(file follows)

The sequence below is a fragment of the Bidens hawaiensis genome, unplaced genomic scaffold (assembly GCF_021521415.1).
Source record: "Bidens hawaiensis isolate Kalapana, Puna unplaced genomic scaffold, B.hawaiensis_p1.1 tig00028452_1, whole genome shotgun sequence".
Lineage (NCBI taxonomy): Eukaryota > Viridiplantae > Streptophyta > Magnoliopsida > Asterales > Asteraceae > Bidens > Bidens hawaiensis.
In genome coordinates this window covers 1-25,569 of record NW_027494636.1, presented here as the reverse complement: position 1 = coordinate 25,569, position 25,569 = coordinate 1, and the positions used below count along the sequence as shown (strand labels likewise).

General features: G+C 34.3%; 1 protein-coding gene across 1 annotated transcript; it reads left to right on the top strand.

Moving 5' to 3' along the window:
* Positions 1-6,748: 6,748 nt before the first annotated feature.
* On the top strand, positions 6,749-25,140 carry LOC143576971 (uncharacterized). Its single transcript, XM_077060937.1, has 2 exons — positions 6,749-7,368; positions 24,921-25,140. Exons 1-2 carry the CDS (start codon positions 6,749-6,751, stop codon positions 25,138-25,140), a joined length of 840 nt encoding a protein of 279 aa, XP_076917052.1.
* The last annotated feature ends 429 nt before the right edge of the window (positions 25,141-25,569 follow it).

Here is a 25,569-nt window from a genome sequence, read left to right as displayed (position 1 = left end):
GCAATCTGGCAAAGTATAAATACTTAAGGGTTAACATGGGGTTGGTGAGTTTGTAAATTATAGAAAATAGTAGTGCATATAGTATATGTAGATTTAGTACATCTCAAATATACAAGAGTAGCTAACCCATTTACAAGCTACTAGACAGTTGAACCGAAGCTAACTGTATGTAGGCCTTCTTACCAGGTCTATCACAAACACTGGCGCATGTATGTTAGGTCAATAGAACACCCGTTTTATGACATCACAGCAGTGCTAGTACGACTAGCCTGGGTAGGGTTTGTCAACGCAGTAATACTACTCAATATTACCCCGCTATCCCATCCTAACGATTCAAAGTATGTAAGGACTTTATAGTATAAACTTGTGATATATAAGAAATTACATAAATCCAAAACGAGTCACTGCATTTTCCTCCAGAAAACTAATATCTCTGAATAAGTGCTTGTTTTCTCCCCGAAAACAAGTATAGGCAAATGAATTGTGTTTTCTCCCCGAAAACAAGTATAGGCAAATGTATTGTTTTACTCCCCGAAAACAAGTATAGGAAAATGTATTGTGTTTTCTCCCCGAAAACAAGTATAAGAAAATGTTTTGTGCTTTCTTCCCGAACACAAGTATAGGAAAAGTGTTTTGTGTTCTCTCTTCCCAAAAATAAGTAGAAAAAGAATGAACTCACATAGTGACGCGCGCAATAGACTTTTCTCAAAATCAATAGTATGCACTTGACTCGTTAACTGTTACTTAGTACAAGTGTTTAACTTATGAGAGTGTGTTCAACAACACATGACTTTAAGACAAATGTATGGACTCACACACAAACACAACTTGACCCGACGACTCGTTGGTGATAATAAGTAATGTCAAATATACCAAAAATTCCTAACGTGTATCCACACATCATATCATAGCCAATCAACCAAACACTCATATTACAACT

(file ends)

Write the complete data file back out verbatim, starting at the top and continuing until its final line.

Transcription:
The sequence below is a fragment of the Bidens hawaiensis genome, unplaced genomic scaffold (assembly GCF_021521415.1).
Source record: "Bidens hawaiensis isolate Kalapana, Puna unplaced genomic scaffold, B.hawaiensis_p1.1 tig00028452_1, whole genome shotgun sequence".
Lineage (NCBI taxonomy): Eukaryota > Viridiplantae > Streptophyta > Magnoliopsida > Asterales > Asteraceae > Bidens > Bidens hawaiensis.
In genome coordinates this window covers 1-25,569 of record NW_027494636.1, presented here as the reverse complement: position 1 = coordinate 25,569, position 25,569 = coordinate 1, and the positions used below count along the sequence as shown (strand labels likewise).

General features: G+C 34.3%; 1 protein-coding gene across 1 annotated transcript; it reads left to right on the top strand.

Moving 5' to 3' along the window:
* Positions 1-6,748: 6,748 nt before the first annotated feature.
* On the top strand, positions 6,749-25,140 carry LOC143576971 (uncharacterized). Its single transcript, XM_077060937.1, has 2 exons — positions 6,749-7,368; positions 24,921-25,140. Exons 1-2 carry the CDS (start codon positions 6,749-6,751, stop codon positions 25,138-25,140), a joined length of 840 nt encoding a protein of 279 aa, XP_076917052.1.
* The last annotated feature ends 429 nt before the right edge of the window (positions 25,141-25,569 follow it).

Here is a 25,569-nt window from a genome sequence, read left to right as displayed (position 1 = left end):
GCAATCTGGCAAAGTATAAATACTTAAGGGTTAACATGGGGTTGGTGAGTTTGTAAATTATAGAAAATAGTAGTGCATATAGTATATGTAGATTTAGTACATCTCAAATATACAAGAGTAGCTAACCCATTTACAAGCTACTAGACAGTTGAACCGAAGCTAACTGTATGTAGGCCTTCTTACCAGGTCTATCACAAACACTGGCGCATGTATGTTAGGTCAATAGAACACCCGTTTTATGACATCACAGCAGTGCTAGTACGACTAGCCTGGGTAGGGTTTGTCAACGCAGTAATACTACTCAATATTACCCCGCTATCCCATCCTAACGATTCAAAGTATGTAAGGACTTTATAGTATAAACTTGTGATATATAAGAAATTACATAAATCCAAAACGAGTCACTGCATTTTCCTCCAGAAAACTAATATCTCTGAATAAGTGCTTGTTTTCTCCCCGAAAACAAGTATAGGCAAATGAATTGTGTTTTCTCCCCGAAAACAAGTATAGGCAAATGTATTGTTTTACTCCCCGAAAACAAGTATAGGAAAATGTATTGTGTTTTCTCCCCGAAAACAAGTATAAGAAAATGTTTTGTGCTTTCTTCCCGAACACAAGTATAGGAAAAGTGTTTTGTGTTCTCTCTTCCCAAAAATAAGTAGAAAAAGAATGAACTCACATAGTGACGCGCGCAATAGACTTTTCTCAAAATCAATAGTATGCACTTGACTCGTTAACTGTTACTTAGTACAAGTGTTTAACTTATGAGAGTGTGTTCAACAACACATGACTTTAAGACAAATGTATGGACTCACACACAAACACAACTTGACCCGACGACTCGTTGGTGATAATAAGTAATGTCAAATATACCAAAAATTCCTAACGTGTATCCACACATCATATCATAGCCAATCAACCAAACACTCATATTACAACT